How Birds obtained their Wings

How Birds obtained their Wings

The evolution of birds and the development of their wings is a complex process that took millions of years. While there is still some scientific debate and speculation surrounding the details of how birds got their wings, there are several theories that have gained widespread acceptance based on available evidence.

Modern birds that can fly all have a specialized wing structure called the propatagium, without which they cannot fly. This structure’s evolutionary origin has remained unknown, but new research suggests it evolved in nonavian dinosaurs. The finding comes from statistical analyses of arm joints preserved in fossils and helps fill some gaps in knowledge about the origin of bird flight.

We’ve known for a long time that modern birds evolved from certain lineages of dinosaurs that lived millions of years ago. This has led researchers to look to dinosaurs to explain some of the characteristics unique to birds, such as feathers, bone structure, and so on. But there’s something special about the wings of birds in particular that piqued the interest of researchers at the University of Tokyo’s Department of Earth and Planetary Science.

“At the leading edge of a bird’s wing is a structure called the propatagium, which contains a muscle connecting the shoulder and wrist that aids wing flapping and allows bird flight,” Associate Professor Tatsuya Hirasawa explained. “It is not found in other vertebrates, and it has also been discovered to have vanished or lost its function in flightless birds, which is one of the reasons we know it is required for flight. To understand how flight evolved in birds, we must first understand how the propatagium evolved. This is what prompted us to investigate theropod dinosaurs, distant ancestors of modern birds.”

Dinosaurs portrayed in popular media are becoming more and more accurate. At least now we get to see features like feathers, but I hope we can see an even more up-to-date representation soon where theropods have their propatagium too.

Tatsuya Hirasawa

Tyrannosaurus rex and Velociraptor, for example, had arms rather than wings. If scientists discover an early example of the propatagium in these dinosaurs, it will help explain how the modern avian branch of the tree of life evolved from arms to wings. However, because the propatagium is made up of soft tissues that do not fossilize well, if at all, direct evidence may be impossible to find. Instead, the researchers had to devise an indirect method of determining the presence or absence of a propatagium in a specimen.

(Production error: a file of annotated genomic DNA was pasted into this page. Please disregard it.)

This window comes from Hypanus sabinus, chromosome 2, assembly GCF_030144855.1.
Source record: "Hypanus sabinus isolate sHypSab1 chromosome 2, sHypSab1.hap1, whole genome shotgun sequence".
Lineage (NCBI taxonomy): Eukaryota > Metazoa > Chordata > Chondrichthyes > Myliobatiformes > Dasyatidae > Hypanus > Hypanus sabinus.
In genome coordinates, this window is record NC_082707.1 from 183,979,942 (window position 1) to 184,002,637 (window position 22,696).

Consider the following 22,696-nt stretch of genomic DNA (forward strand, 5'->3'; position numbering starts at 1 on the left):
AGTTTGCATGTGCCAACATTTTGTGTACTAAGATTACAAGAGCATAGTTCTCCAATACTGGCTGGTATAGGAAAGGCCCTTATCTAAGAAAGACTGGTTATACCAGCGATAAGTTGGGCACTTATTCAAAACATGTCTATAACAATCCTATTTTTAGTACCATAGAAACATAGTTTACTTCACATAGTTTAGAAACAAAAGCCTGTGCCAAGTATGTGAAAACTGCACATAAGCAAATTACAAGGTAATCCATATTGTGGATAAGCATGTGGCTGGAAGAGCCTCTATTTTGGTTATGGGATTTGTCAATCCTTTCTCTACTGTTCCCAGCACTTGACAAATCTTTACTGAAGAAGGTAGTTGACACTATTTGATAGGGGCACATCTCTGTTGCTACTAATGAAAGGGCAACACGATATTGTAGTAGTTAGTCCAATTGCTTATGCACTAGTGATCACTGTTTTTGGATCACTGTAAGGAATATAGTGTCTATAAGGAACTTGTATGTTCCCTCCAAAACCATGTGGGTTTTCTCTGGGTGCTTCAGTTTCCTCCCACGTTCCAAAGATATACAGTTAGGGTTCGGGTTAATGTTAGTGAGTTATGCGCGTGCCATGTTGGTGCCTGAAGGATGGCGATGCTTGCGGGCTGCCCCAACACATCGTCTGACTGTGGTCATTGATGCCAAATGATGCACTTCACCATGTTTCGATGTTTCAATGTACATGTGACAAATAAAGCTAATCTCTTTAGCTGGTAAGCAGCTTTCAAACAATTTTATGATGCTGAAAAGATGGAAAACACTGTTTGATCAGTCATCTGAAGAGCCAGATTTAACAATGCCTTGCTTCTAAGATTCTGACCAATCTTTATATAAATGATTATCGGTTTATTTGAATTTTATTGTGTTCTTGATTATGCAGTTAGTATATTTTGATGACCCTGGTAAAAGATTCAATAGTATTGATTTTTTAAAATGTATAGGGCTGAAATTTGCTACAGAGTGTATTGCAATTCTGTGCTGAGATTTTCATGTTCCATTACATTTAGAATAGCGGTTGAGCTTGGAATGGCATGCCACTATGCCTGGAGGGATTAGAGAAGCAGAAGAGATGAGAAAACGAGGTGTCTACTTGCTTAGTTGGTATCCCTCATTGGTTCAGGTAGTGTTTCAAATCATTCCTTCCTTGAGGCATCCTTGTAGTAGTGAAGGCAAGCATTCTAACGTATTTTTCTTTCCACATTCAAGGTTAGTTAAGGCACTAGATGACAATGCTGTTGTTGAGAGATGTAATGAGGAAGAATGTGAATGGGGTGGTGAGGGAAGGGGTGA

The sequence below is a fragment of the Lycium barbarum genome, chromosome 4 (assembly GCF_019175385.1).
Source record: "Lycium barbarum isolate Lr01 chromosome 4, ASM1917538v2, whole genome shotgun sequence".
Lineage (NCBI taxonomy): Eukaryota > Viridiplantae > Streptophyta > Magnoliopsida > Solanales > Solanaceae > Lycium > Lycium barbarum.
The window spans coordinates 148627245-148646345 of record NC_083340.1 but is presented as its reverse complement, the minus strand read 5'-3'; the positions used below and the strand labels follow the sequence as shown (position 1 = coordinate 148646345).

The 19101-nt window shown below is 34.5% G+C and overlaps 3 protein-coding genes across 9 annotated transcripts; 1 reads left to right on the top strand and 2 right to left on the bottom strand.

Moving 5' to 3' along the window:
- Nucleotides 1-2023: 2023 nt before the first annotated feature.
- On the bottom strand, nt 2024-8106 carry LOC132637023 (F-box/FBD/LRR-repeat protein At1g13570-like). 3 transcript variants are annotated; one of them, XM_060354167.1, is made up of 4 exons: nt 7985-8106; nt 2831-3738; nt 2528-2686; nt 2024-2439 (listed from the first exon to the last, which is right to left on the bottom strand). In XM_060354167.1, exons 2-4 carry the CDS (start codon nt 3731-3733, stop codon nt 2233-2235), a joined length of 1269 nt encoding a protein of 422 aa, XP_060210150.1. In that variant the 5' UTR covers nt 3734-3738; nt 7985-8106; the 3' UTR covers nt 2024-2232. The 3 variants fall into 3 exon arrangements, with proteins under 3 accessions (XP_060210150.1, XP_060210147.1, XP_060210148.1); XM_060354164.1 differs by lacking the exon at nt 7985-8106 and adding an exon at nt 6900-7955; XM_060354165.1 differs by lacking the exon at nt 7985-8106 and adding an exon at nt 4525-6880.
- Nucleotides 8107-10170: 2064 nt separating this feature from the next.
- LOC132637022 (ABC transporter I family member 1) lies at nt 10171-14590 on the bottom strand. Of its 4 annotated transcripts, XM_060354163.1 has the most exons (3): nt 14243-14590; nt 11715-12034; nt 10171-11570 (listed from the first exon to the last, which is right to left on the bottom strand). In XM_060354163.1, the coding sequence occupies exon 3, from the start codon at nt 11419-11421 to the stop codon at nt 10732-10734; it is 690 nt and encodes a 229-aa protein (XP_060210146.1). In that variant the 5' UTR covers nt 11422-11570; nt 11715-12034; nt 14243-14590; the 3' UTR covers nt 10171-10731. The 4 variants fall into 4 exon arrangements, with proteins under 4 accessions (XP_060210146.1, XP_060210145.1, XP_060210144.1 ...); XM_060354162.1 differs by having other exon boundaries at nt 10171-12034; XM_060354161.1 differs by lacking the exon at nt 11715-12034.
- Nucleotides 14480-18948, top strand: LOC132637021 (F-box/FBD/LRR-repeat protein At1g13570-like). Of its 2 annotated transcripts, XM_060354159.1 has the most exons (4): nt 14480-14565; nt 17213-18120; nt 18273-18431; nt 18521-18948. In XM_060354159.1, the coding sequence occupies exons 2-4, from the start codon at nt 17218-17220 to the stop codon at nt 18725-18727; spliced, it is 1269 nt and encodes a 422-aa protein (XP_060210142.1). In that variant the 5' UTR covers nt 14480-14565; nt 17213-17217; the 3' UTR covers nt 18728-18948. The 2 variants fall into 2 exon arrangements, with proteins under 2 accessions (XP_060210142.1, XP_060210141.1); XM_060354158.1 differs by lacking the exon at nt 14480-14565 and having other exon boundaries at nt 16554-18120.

“The solution we came up with to assess the presence of a propatagium was to collect data about the angles of joints along the arm, or wing, of a dinosaur or bird,” said Yurika Uno, a graduate student at Hirasawa’s lab. “In modern birds, the wings cannot fully extend due to the propatagium, constraining the range of angles possible between connecting sections. If we could find a similarly specific set of angles between joints in dinosaur specimens, we can be fairly sure they too possessed a propatagium. And through quantitative analyses of the fossilized postures of birds and nondinosaurs, we found the telltale ranges of joint angles we hoped to.”

How birds got their wings
How birds got their wings

Based on this clue, the team found that the propatagium likely evolved in a group of dinosaurs known as the maniraptoran theropods, including the famous Velociraptor. This was supported by the discovery of the propatagium in preserved soft tissue fossils of the feathered oviraptorosaurian Caudipteryx and the winged dromaeosaurian Microraptor. All of the specimens they discovered predated the evolution of flight in that lineage.

This study determines when the propatagium first appeared, which leads researchers to the next question of how it came to be. Why these specific theropod species needed such a structure to better adapt to their environment may be a more difficult question to answer. The team has already begun looking into possible links between the fossil evidence and embryonic development in modern vertebrates to see if they can shed any light on it. The team also believes that some theropods evolved the propatagium not because they were under pressure to learn to fly, but because their forelimbs were designed for grasping objects rather than flying.

“Dinosaurs portrayed in popular media are becoming more and more accurate,” said Hirasawa. “At least now we get to see features like feathers, but I hope we can see an even more up-to-date representation soon where theropods have their propatagium too.”